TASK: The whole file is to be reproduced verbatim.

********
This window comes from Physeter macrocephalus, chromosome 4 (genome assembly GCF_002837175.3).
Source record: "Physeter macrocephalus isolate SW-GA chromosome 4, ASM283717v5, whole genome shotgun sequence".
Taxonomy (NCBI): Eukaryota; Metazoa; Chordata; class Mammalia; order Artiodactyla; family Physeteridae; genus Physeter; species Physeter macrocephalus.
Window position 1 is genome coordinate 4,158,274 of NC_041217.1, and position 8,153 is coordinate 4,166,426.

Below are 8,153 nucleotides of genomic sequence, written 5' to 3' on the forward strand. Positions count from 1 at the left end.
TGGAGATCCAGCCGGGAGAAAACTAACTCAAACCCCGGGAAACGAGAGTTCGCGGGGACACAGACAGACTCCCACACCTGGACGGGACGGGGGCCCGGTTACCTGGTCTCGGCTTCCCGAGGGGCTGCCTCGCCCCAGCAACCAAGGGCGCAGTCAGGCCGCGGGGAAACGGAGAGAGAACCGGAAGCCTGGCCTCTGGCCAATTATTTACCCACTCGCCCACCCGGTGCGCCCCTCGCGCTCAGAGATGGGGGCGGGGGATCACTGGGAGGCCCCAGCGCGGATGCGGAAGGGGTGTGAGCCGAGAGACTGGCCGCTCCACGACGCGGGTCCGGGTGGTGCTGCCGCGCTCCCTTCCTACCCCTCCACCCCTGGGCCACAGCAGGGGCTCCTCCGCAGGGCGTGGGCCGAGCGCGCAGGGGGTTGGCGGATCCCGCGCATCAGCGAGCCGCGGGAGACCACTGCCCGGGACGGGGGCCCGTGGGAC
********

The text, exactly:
This window comes from Physeter macrocephalus, chromosome 4 (genome assembly GCF_002837175.3).
Source record: "Physeter macrocephalus isolate SW-GA chromosome 4, ASM283717v5, whole genome shotgun sequence".
Taxonomy (NCBI): Eukaryota; Metazoa; Chordata; class Mammalia; order Artiodactyla; family Physeteridae; genus Physeter; species Physeter macrocephalus.
Window position 1 is genome coordinate 4,158,274 of NC_041217.1, and position 8,153 is coordinate 4,166,426.

Below are 8,153 nucleotides of genomic sequence, written 5' to 3' on the forward strand. Positions count from 1 at the left end.
TGGAGATCCAGCCGGGAGAAAACTAACTCAAACCCCGGGAAACGAGAGTTCGCGGGGACACAGACAGACTCCCACACCTGGACGGGACGGGGGCCCGGTTACCTGGTCTCGGCTTCCCGAGGGGCTGCCTCGCCCCAGCAACCAAGGGCGCAGTCAGGCCGCGGGGAAACGGAGAGAGAACCGGAAGCCTGGCCTCTGGCCAATTATTTACCCACTCGCCCACCCGGTGCGCCCCTCGCGCTCAGAGATGGGGGCGGGGGATCACTGGGAGGCCCCAGCGCGGATGCGGAAGGGGTGTGAGCCGAGAGACTGGCCGCTCCACGACGCGGGTCCGGGTGGTGCTGCCGCGCTCCCTTCCTACCCCTCCACCCCTGGGCCACAGCAGGGGCTCCTCCGCAGGGCGTGGGCCGAGCGCGCAGGGGGTTGGCGGATCCCGCGCATCAGCGAGCCGCGGGAGACCACTGCCCGGGACGGGGGCCCGTGGGAC